With it’s exorbitant 170 minute running time often concentrating on things we already know as part of the baggage of the genre (and I don’t say that in a bad way), such as the troubled domestic lives of both gangsters and cops who are too consumed with evading/catching each other to have successful personal lives, and Mann’s camera lovingly staring at the high-powered weapons and tools of the high-end thieving trade, mixed with the surface plays at performance delivered by both Pacino and De Niro (both immaculately dressed and quaffed), the film struck me as, underneath all the blustery action, intense violence and wild moving camera tricks, a fetish object, concerned with glorifying the surface of the genre, more than bringing any of it alive.
There’s also things that don’t make sense and come across lazy, even. The meeting of Pacino’s Hanna and De Niro’s McCauley in a restaurant is there for the marketing angle, with little concern for how contrived it plays out. Never for a second is it believable that the De Niro character would consider giving away even a tenth of the personal information, as vague as it is, to anyone, let alone this super cop on his tail who apparently admires him (though, considering how the police force felt about rapper Ice T after just singing about cop killing, how Pacino is a beloved figure amongst the men and women in blue after expressing open admiration for a ruthless sociopath we have witnessed killing cops, rather than more likely turning up dead in an alley with a large selection of police bullets in his back is anyone’s guess).
Having the scene right after the opening stick-up, in which De Niro, with complete buy-in from his guys, is going to assassinate the new wild card crewmember who acted recklessly, happen in the middle of a city diner makes no sense, other, than again, it allows for the additional drama of civilian involvement – and also allows the new guy to get away and become a pivotal twist to the plot (because, again, the script demands it).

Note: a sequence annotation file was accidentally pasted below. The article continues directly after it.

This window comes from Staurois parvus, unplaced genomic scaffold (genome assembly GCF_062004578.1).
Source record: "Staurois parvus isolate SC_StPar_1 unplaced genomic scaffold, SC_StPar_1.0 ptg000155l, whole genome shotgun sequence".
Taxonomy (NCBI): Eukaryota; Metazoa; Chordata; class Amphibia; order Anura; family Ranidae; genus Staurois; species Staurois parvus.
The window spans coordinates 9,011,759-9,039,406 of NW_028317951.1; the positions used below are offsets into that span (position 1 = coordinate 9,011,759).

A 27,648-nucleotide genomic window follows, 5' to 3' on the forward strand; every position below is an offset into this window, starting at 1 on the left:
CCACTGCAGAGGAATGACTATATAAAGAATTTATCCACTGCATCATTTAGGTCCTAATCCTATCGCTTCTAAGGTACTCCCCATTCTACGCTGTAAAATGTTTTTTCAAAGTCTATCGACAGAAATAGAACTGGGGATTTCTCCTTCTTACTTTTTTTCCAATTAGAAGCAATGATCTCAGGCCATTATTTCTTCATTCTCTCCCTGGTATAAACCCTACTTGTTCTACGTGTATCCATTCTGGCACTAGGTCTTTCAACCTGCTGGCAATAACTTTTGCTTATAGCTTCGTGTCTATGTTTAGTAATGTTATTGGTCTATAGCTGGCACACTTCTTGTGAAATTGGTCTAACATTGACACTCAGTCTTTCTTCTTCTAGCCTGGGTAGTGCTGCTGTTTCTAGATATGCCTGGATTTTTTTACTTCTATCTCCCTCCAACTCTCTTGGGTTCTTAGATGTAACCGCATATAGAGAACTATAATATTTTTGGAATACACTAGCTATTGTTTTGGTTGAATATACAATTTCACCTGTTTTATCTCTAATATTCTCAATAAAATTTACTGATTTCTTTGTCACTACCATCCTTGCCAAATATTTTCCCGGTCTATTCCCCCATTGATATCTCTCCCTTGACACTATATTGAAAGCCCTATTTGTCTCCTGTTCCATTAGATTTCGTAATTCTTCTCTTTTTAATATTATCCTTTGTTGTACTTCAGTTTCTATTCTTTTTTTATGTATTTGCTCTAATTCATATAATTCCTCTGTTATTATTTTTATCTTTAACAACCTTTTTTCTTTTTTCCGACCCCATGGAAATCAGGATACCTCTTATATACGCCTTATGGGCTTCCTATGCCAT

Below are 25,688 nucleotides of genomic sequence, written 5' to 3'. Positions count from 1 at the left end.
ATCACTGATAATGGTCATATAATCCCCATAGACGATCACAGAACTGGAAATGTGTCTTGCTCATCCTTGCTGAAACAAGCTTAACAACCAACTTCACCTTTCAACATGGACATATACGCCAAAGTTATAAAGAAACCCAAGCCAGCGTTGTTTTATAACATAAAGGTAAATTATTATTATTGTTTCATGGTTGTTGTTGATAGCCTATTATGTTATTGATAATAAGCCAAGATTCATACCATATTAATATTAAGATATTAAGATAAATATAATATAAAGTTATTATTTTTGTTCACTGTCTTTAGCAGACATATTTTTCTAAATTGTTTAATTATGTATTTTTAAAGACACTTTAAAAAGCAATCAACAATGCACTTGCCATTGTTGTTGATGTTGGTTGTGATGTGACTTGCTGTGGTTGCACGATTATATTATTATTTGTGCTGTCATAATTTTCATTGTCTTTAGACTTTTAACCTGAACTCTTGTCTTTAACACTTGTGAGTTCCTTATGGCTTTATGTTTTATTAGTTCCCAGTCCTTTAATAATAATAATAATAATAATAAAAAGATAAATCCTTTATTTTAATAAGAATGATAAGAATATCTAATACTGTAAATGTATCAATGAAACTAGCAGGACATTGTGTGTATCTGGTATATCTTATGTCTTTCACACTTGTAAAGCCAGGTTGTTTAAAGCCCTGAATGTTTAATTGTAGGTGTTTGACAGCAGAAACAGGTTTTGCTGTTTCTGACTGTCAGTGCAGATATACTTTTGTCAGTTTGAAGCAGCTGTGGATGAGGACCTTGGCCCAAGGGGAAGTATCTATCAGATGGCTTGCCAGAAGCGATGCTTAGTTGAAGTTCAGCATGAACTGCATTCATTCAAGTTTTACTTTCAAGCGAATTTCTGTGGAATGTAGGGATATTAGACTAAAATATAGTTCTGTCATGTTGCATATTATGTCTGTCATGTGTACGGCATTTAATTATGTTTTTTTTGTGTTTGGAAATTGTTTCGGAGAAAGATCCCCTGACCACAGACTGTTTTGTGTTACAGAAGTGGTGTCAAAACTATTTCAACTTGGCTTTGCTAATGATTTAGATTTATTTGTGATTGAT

Seeing it again over 20 years after it’s initial release, under similar conditions (35mm projection – and, man, did this print look and sound GREAT — in a fairly packed darkened movie theater) yet perhaps from a different perspective, while I still had the same issues with performance (the audience’s enjoyment of Pacino playing showman rather than delivering a real character may even have annoyed me worse this time) and plausibility, I did find myself much more open to what does work in the film. The opening action-packed heist is spectacular, as are all the impressive action scenes throughout. Amongst the glossy imagery and restless (that I often find speak more of insecurity than motivation) camera work, Mann does manage some real grit and power to the gun-battles and chases set in the middle of downtown LA.
The familiar cabal of colourful supporting actors, from the looker Val Kilmer, who kinda crashed and burned when given his moment in the spotlight, to the striking hottie-with-the-blonde-hair-in-this-one Ashley Judd, who perhaps projects a bit too much depth and sense of grounded-ness to ever really have been that big superstar, to the always reliable Tom Sizemore (before he went off the rails completely into drug addiction and mental mania) and a bunch more, are all engaging enough in their parts.
With all that sound and fury, it’s not a boring object – I mean, film – by any stretch. I’ll give it that much.